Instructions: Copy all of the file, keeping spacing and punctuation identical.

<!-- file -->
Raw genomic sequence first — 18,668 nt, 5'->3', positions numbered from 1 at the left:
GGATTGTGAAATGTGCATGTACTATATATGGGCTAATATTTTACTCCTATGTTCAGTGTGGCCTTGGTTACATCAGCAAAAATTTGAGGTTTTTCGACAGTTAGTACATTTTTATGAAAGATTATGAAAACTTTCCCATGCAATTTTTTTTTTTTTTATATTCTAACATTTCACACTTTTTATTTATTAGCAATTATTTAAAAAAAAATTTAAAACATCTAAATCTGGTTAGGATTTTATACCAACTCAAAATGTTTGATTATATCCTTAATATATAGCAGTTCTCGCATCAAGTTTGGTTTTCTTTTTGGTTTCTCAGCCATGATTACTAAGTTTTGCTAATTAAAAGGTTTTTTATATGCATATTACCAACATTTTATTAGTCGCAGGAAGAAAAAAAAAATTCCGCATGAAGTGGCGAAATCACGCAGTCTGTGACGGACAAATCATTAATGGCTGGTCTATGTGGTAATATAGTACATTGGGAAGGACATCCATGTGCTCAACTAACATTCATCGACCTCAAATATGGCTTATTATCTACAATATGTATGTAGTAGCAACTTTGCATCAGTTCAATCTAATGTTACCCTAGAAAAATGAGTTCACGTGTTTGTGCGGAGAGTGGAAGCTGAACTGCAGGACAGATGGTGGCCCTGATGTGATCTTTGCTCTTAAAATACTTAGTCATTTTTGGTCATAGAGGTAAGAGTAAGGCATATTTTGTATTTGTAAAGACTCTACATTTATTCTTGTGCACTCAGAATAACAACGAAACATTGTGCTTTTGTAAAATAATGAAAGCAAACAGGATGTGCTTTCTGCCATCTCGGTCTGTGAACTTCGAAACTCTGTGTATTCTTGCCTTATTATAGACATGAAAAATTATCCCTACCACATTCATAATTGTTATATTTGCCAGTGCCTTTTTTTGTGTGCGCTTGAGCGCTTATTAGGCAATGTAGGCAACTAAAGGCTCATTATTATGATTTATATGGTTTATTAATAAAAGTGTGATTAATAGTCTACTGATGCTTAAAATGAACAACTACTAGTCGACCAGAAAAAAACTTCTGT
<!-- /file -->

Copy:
Raw genomic sequence first — 18,668 nt, 5'->3', positions numbered from 1 at the left:
GGATTGTGAAATGTGCATGTACTATATATGGGCTAATATTTTACTCCTATGTTCAGTGTGGCCTTGGTTACATCAGCAAAAATTTGAGGTTTTTCGACAGTTAGTACATTTTTATGAAAGATTATGAAAACTTTCCCATGCAATTTTTTTTTTTTTTATATTCTAACATTTCACACTTTTTATTTATTAGCAATTATTTAAAAAAAAATTTAAAACATCTAAATCTGGTTAGGATTTTATACCAACTCAAAATGTTTGATTATATCCTTAATATATAGCAGTTCTCGCATCAAGTTTGGTTTTCTTTTTGGTTTCTCAGCCATGATTACTAAGTTTTGCTAATTAAAAGGTTTTTTATATGCATATTACCAACATTTTATTAGTCGCAGGAAGAAAAAAAAAATTCCGCATGAAGTGGCGAAATCACGCAGTCTGTGACGGACAAATCATTAATGGCTGGTCTATGTGGTAATATAGTACATTGGGAAGGACATCCATGTGCTCAACTAACATTCATCGACCTCAAATATGGCTTATTATCTACAATATGTATGTAGTAGCAACTTTGCATCAGTTCAATCTAATGTTACCCTAGAAAAATGAGTTCACGTGTTTGTGCGGAGAGTGGAAGCTGAACTGCAGGACAGATGGTGGCCCTGATGTGATCTTTGCTCTTAAAATACTTAGTCATTTTTGGTCATAGAGGTAAGAGTAAGGCATATTTTGTATTTGTAAAGACTCTACATTTATTCTTGTGCACTCAGAATAACAACGAAACATTGTGCTTTTGTAAAATAATGAAAGCAAACAGGATGTGCTTTCTGCCATCTCGGTCTGTGAACTTCGAAACTCTGTGTATTCTTGCCTTATTATAGACATGAAAAATTATCCCTACCACATTCATAATTGTTATATTTGCCAGTGCCTTTTTTTGTGTGCGCTTGAGCGCTTATTAGGCAATGTAGGCAACTAAAGGCTCATTATTATGATTTATATGGTTTATTAATAAAAGTGTGATTAATAGTCTACTGATGCTTAAAATGAACAACTACTAGTCGACCAGAAAAAAACTTCTGT